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Sherlock Holmes and Dr. Watson, Sam and Dean Winchester, Charlie Cruise and Dani Reese; life is made of great partnerships - and if The Stretch headphones are anything to go by, we should add Philips and O'Neill to that list. We won't question the reasoning behind the unusual pairing of a consumer electronics manufacturer and a surfing brand, but we're definitely open to enjoying the fruits of their labour.
The O'Neill influence shows through in the design; two colour options are available but while the white The Stretch earphones look nice enough, it's the black and red paint job that has us won over. The combination of matt black earcups and a smoky-black, semi-clear headband is definitely an aesthetically successful one.
The plastic used in the design of The Stretch headphones is of particular note. It's (memorably) called TR55LX and according to Philips it has around six times the surface hardness of polycarbonate and will keep its cool, so to speak, at temperatures as low as -25 degrees Celsius. The upshot is that you can treat The Stretch headphones with less respect that you might a delicate pair of Grado or Audio Technica cans and they'll survive the punishment unscathed.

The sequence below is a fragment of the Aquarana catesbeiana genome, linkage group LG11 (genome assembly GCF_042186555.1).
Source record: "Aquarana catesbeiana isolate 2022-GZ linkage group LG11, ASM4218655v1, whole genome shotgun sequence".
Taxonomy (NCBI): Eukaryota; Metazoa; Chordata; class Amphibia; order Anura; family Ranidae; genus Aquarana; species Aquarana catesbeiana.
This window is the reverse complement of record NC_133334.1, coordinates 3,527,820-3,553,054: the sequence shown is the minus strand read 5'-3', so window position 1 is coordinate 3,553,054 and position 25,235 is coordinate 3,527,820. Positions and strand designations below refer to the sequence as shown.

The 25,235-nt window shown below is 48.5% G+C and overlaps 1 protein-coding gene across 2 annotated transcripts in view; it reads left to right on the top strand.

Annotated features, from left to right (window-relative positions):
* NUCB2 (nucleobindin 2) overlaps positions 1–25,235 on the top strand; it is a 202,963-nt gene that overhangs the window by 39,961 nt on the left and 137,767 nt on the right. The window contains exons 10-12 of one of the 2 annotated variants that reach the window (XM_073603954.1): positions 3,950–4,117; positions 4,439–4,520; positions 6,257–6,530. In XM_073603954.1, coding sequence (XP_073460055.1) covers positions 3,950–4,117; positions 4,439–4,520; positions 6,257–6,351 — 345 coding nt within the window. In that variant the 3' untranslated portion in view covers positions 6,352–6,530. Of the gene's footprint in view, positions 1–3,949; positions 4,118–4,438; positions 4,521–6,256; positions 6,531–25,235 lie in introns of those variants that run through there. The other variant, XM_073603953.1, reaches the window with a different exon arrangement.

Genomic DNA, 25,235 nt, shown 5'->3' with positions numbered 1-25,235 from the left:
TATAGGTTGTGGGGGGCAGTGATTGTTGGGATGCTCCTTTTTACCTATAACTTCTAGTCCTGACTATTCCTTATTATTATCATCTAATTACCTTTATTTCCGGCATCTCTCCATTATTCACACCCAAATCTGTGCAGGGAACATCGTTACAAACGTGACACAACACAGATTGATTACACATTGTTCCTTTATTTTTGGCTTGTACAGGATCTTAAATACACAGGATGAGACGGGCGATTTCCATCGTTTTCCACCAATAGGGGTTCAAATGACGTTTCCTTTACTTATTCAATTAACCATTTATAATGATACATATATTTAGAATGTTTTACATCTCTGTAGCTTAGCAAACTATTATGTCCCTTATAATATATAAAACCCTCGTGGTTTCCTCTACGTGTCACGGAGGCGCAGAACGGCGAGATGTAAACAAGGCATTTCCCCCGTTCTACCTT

Also good is the 'tangle-free' fabric-covered cable, which works exactly as advertised. As well as stopping the wiring from becoming knotted up, this also offers it some projection. But even if it does snap, it's not the end of the world, as the main length of the cable is separate from the headphones, connecting to a short stretch on the left earcup.
The faux-leather padded earcups nestle around your ears, rather than sitting on them. As a result The Stretch headphones can be worn for long periods of time without becoming the least bit uncomfortable. And unlike some headphones, your ears won't begin to boil after a couple of hours. The stetchy headband - whence the headphones derive their name - does a good job of securing a good fit, no matter what size your head - it's a delightfully elegant solution.
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